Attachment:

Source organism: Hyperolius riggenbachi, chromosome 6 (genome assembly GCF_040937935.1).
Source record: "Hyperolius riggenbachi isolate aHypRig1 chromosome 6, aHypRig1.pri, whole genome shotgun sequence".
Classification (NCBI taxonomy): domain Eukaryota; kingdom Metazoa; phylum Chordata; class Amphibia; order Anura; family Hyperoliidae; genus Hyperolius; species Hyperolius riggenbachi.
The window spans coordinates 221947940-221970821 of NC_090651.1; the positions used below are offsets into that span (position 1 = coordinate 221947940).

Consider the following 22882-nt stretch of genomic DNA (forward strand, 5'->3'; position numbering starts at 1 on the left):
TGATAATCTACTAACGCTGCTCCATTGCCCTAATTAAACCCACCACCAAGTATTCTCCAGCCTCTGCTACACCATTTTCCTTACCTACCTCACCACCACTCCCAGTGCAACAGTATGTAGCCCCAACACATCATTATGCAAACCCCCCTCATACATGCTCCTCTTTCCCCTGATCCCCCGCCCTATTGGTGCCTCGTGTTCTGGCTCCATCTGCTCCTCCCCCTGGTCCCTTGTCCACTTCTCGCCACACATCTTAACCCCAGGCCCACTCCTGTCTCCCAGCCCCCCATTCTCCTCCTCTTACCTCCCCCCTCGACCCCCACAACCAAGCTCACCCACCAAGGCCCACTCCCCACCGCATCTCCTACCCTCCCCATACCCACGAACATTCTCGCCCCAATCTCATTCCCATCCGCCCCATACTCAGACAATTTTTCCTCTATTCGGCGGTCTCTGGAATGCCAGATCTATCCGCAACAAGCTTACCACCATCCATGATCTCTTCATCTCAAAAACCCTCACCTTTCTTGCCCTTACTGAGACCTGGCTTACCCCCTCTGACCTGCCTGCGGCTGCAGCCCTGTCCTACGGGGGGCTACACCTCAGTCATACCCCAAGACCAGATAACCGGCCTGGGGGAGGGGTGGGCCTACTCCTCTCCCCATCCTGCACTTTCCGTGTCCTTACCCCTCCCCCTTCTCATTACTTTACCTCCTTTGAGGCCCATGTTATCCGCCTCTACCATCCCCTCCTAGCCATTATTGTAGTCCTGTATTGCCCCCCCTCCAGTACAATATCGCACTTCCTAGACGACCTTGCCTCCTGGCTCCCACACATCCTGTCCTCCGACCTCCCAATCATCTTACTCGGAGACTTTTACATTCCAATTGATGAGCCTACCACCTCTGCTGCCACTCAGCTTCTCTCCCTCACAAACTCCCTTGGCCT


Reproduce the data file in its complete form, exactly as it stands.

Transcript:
Source organism: Hyperolius riggenbachi, chromosome 6 (genome assembly GCF_040937935.1).
Source record: "Hyperolius riggenbachi isolate aHypRig1 chromosome 6, aHypRig1.pri, whole genome shotgun sequence".
Classification (NCBI taxonomy): domain Eukaryota; kingdom Metazoa; phylum Chordata; class Amphibia; order Anura; family Hyperoliidae; genus Hyperolius; species Hyperolius riggenbachi.
The window spans coordinates 221947940-221970821 of NC_090651.1; the positions used below are offsets into that span (position 1 = coordinate 221947940).

Consider the following 22882-nt stretch of genomic DNA (forward strand, 5'->3'; position numbering starts at 1 on the left):
TGATAATCTACTAACGCTGCTCCATTGCCCTAATTAAACCCACCACCAAGTATTCTCCAGCCTCTGCTACACCATTTTCCTTACCTACCTCACCACCACTCCCAGTGCAACAGTATGTAGCCCCAACACATCATTATGCAAACCCCCCTCATACATGCTCCTCTTTCCCCTGATCCCCCGCCCTATTGGTGCCTCGTGTTCTGGCTCCATCTGCTCCTCCCCCTGGTCCCTTGTCCACTTCTCGCCACACATCTTAACCCCAGGCCCACTCCTGTCTCCCAGCCCCCCATTCTCCTCCTCTTACCTCCCCCCTCGACCCCCACAACCAAGCTCACCCACCAAGGCCCACTCCCCACCGCATCTCCTACCCTCCCCATACCCACGAACATTCTCGCCCCAATCTCATTCCCATCCGCCCCATACTCAGACAATTTTTCCTCTATTCGGCGGTCTCTGGAATGCCAGATCTATCCGCAACAAGCTTACCACCATCCATGATCTCTTCATCTCAAAAACCCTCACCTTTCTTGCCCTTACTGAGACCTGGCTTACCCCCTCTGACCTGCCTGCGGCTGCAGCCCTGTCCTACGGGGGGCTACACCTCAGTCATACCCCAAGACCAGATAACCGGCCTGGGGGAGGGGTGGGCCTACTCCTCTCCCCATCCTGCACTTTCCGTGTCCTTACCCCTCCCCCTTCTCATTACTTTACCTCCTTTGAGGCCCATGTTATCCGCCTCTACCATCCCCTCCTAGCCATTATTGTAGTCCTGTATTGCCCCCCCTCCAGTACAATATCGCACTTCCTAGACGACCTTGCCTCCTGGCTCCCACACATCCTGTCCTCCGACCTCCCAATCATCTTACTCGGAGACTTTTACATTCCAATTGATGAGCCTACCACCTCTGCTGCCACTCAGCTTCTCTCCCTCACAAACTCCCTTGGCCT